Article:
Grant Supports Prof’s Book Research

August 24, 2017
By Richard Manly

Emily Berquist Soule (Photo by Trang Le)

History’s Emily Berquist Soule is on her way to completing her next book on the Atlantic slave trade thanks to being the first College of Liberal Arts faculty member to win the $10,000 Office of Research and Sponsored Programs (ORSP) Internal Research Award.

Berquist Soule said she was pleased to be an ORSP Internal Research Award winner.

“The goal of the grant is the provide start-up funds so the awardee then can apply for a major grant the following year,” explained Berquist Soule, who was hired as an assistant professor at CSULB in 2007. “It offers a $10,000 fund to advance your research.”Emily Berquist Soule (Photo by Trang Le)

The award will support work release time as well as support stipends for research assistant work by Spanish department graduate students Carlos Mayerstein and Eric (Stephen) Cohen, who came highly recommended by Romance/German/Russian Languages and Literatures’ Claire Martin.

“They will help me inventory and transcribe digitalized copies of archival documents from Argentina,” she said. “What remains of the $10,000 will support a research trip to Spain in the summer of 2018 where I will work in an important but vastly underutilized section of Seville’s Archive of the Indies, titled ‘Unfiled Matters Pertaining to Slaves.’ After that, I will apply for a fellowship at the Getty Research Center in 2018 that would support another full year to work on my book, The Atlantic Slave Trade in the Rise and Fall of the Spanish Empire.”

Research drawn from book’s first chapter will appear in early 2018 in Atlantic Studies: Global Currents, a cutting-edge British journal that draws contributions from academics and literary figures from around the world. Although Berquist Soule has been working on the research for this project since 2007, it was thanks to a National Endowment for the Humanities faculty fellowship that she was able to devote the 2015-16 academic year to the project full time. Funding dependent, Berquist Soule hopes to have the entire book finished by 2020.

The Atlantic Slave Trade in the Rise and Fall of the Spanish Empire tells the story of how the Spanish empire was built using slavery and the slave trade as statecraft. It begins with the earliest Iberian expansion overseas, to the Canary Islands in the 14th century where the Spanish first began capturing foreign peoples in newly acquired territory. It traces the development of the political, economic and legal structures that supported the slave trade.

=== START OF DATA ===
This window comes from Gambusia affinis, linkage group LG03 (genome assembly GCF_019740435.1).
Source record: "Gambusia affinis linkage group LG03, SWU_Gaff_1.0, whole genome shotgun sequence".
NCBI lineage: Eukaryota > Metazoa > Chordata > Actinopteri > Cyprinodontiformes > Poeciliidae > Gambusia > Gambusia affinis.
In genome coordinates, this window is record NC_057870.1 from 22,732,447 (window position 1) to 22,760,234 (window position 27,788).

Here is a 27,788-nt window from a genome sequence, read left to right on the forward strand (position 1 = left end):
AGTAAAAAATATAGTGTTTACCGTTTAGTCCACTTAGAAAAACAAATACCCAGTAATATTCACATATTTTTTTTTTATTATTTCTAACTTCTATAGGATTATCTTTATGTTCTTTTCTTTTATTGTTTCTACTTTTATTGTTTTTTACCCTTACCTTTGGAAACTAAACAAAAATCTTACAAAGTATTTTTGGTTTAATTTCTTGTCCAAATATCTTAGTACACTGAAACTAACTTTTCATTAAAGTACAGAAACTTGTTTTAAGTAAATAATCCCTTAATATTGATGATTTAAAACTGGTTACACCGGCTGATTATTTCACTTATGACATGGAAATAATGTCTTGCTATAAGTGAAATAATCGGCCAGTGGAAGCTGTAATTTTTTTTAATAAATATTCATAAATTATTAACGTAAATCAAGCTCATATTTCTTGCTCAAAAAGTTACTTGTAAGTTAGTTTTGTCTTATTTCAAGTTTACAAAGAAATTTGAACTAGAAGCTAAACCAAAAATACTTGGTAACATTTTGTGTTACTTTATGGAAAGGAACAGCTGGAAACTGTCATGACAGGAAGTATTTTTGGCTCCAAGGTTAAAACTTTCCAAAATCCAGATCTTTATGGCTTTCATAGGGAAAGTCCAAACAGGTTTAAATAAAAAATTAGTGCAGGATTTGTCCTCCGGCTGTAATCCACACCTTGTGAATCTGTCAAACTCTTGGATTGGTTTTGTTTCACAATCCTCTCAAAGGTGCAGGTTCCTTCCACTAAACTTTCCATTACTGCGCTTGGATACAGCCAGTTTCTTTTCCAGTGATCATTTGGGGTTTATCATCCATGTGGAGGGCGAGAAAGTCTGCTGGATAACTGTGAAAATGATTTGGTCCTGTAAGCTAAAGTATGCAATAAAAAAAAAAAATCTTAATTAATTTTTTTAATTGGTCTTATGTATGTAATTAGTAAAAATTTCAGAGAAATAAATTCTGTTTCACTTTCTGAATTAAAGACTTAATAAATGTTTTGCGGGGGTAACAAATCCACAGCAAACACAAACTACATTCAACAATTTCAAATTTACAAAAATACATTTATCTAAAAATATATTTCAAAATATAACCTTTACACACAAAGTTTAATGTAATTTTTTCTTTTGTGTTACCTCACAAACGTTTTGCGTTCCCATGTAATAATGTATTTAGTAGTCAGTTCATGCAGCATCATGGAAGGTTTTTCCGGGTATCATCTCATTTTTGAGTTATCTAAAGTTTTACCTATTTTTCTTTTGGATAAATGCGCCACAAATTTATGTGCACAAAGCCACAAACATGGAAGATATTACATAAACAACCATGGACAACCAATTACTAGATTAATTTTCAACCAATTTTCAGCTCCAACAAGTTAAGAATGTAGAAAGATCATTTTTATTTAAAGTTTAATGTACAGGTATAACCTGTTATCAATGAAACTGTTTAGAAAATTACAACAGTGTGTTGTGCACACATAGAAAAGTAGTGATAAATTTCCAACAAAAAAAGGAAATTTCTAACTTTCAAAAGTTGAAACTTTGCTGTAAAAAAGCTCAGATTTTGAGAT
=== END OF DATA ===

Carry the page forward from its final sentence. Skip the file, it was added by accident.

Dealing with the Atlantic slave trade from the 15th through the 19th centuries means having a different understanding of the world in the 21st century. Berquist Soule explains that “Today, we define the nature of human beings differently and most people understand that there is no innate qualitative difference among people from different parts of the world. But in the early modern period, concepts of inherent differences between men–often based on physical appearance–were one of the central organizing concepts of society. In my work, I approach this problem from a fresh perspective – how did slavery work as an organizing system of the Spanish Empire? How did the political machine of the Spanish Empire use slavery to build a profitable economy, a society guided by laws and a culture built on religious traditions? When you look at the Atlantic slave trade from a macrohistorical angle, you can see how it generated fantastic wealth. It created political ties and market forces. These things help to explain what is arguably one of the very worst episodes of man’s inhumanity to man in the entire history of the world. They do not excuse it. However, their history goes a long way toward explaining how intelligent, informed people could promote and allow the slave trade and slavery.”